SPOTLIGHT: Firefighters Could be Key to Farm Safety

SPOTLIGHT: Firefighters Could be Key to Farm Safety

Kate Barnes, MS, MPH; Casper G. Bendixsen, PhD
National Farm Medicine Center

An old fable tells of a family of mice who lived in fear of a cat who hunted them day and night. Tired of fearing for their lives, they meet to find a solution to their problem. The youngest mouse speaks up and offers a brilliant solution. They should put a bell around the neck of the cat so they know when the cat is approaching and can run and hide. All the mice erupt in raucous agreement, except one, the oldest mouse. The old mouse agrees it’s a great plan in theory but queries, “who should be the one to put the bell on the mouse?” The moral of the story is that ideas are essential to solving problems, but execution is key.

Similarly, agriculture remains one of the most dangerous industries despite many notable advancements in agricultural health and safety, e.g. work guidelines, guards, respirators, gas detectors, harnesses, and rollover protection structures. Like the mice, agricultural health and safety specialists have generated brilliant ideas, but struggle with how to implement them. Part of the difficulty comes from the lack of health and safety experts embedded in the farm community. These experts are often tethered to urban settings near their university or research center. Furthermore, even if the experts were all living in rural areas, there are simply not enough of them to go around. Therefore, we need influential members of the farm community to become active in gaining and implementing agricultural health and safety knowledge.

We need influential members of the farm community to become active in gaining and implementing agricultural health and safety knowledge.

The desire to discover a better way of delivering safety knowledge to farms drove the UMASH funded Spheres of Influence pilot project. The project enlisted agricultural bankers, insurance agents, and farmers to reflect on 32 different actors on the dairy farm, e.g. farmers, family, agronomists, veterinarians, and others. Through a series of interviews, researchers at the National Farm Medicine Center found that farmers trust each other and family the most but also understand that others might have more expertise in health and safety. The researchers also discovered who farmers would listen to, trust, and make changes if they were giving advice.

Among the conclusions that emerged was that farmers trust firefighters. This may seem obvious to some as many people trust firefighters. However, asking firefighters to be a part of farm accident prevention and not simply reaction and rescue is novel. Rural firefighters are farmers’ neighbors, friends, family, or are farmers in their own right. They are a highly trainable and trusted workforce. Moreover, they are in every rural county in the U.S. and will always outnumber agricultural health and safety experts – unless they become experts themselves.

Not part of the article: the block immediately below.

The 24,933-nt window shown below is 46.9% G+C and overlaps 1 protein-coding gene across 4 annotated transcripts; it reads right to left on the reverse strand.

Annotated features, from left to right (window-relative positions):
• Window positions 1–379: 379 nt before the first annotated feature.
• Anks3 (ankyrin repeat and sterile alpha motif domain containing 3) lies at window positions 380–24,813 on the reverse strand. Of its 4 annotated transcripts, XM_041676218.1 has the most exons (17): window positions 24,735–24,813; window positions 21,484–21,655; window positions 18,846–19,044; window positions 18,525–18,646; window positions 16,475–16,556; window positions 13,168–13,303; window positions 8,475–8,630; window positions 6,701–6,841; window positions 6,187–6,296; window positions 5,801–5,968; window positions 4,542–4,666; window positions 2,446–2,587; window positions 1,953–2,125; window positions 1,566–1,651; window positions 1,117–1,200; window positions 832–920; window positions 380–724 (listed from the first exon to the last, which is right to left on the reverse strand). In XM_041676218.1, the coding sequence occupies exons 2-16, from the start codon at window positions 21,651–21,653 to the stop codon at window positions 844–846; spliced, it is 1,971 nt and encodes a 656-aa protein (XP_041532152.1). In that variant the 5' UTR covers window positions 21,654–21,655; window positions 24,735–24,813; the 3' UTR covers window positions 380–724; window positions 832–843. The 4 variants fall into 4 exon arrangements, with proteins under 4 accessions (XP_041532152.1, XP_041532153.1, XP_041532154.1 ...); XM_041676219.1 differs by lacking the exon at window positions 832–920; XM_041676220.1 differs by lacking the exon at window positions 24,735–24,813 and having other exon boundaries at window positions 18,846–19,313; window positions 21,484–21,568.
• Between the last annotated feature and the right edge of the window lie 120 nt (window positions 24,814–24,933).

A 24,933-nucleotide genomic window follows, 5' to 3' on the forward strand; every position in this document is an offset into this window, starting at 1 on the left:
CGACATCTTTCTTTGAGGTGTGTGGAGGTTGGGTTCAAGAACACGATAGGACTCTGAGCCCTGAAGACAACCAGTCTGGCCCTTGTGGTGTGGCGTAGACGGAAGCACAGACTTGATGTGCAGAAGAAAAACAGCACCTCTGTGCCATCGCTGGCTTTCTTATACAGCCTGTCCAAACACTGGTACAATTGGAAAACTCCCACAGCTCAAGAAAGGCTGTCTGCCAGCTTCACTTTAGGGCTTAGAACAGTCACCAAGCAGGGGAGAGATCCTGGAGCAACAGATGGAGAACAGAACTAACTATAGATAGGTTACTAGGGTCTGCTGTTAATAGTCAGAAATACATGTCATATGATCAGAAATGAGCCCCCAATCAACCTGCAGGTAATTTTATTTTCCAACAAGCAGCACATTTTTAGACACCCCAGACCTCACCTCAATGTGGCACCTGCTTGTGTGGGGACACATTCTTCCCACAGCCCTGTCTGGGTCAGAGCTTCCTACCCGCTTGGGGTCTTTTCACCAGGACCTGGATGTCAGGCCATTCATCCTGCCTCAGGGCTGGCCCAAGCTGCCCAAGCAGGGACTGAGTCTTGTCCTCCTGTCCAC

The Rural Firefighters Delivering Agricultural Safety and Health aims to equip firefighters with tools and knowledge to teach farmers to keep themselves safe.

The project is composed of four elements:

  1. an introduction to agricultural emergencies,
  2. an online, mobile hazard analysis tool to rate the safety of different features on the farm (FARM HAT)
  3. digital farm mapping technology aimed to expedite firefighters’ response to farm emergencies (Farm MAPPER)
  4. first aid training centered on farm examples and common farm injuries paired with preventative strategies (Farm First Aid)

For example, farmers would be trained by a firefighter to respond to a tractor rollover and be encouraged to equip their tractors with rollover protection structures (ROPS). This five year project works with community and technical colleges, chiefs and training officers, firefighter and EMS associations, and agricultural insurers to move knowledge into more capable hands.

 

Returning to the fable, in some versions of the story, a clever mouse convinces the cat to wear the bell because of how handsome he looks wearing it. Researchers at the National Farm Medicine Center believe that rural firefighters in the Midwest and across the country could successfully convince farmers to be safer and healthier.

 

Learn more about the UMASH projects:

If you are interested in becoming a firefighter/EMS trainer, please contact Dr. Casper G. Bendixsen (bendixsen.casper@mcrf.mfldclin.edu; 715-387-9410) or Kate Barnes, MS, MPH (barnes.kate@mcrf.mfldclin.edu; 715-221-7150).

 

 

The Rural Firefighters Delivering Agricultural Safety and Health (RFDASH) project is a partnership between curriculum writers Matthew C. Keifer, MD, MPH (Occupational Physician), Dennis Murphy, PhD (Nationwide Insurance Distinguished Professor of Agricultural Safety and Health, Penn State University), Dave Hill (Senior Extension Associate, Penn State), and the National Farm Medicine Center at Marshfield Clinic Research Institute, as well as a variety of community colleges, technical colleges, fire/EMS departments, and insurance companies who support the project. The project PI, Casper G. Bendixsen, PhD, is a cultural anthropologist who uses research in agrarian and pastoral ethics to improve farm safety. This project emerged from a UMASH Pilot Project, the Spheres of Influence: Mapping and Engaging the Institutions that Can Influence Agricultural Safety and Health. Dr. Keifer, Dr. Murphy, and Mr. Hill have extensive leadership and experience in curriculum writing, especially within agricultural safety and health.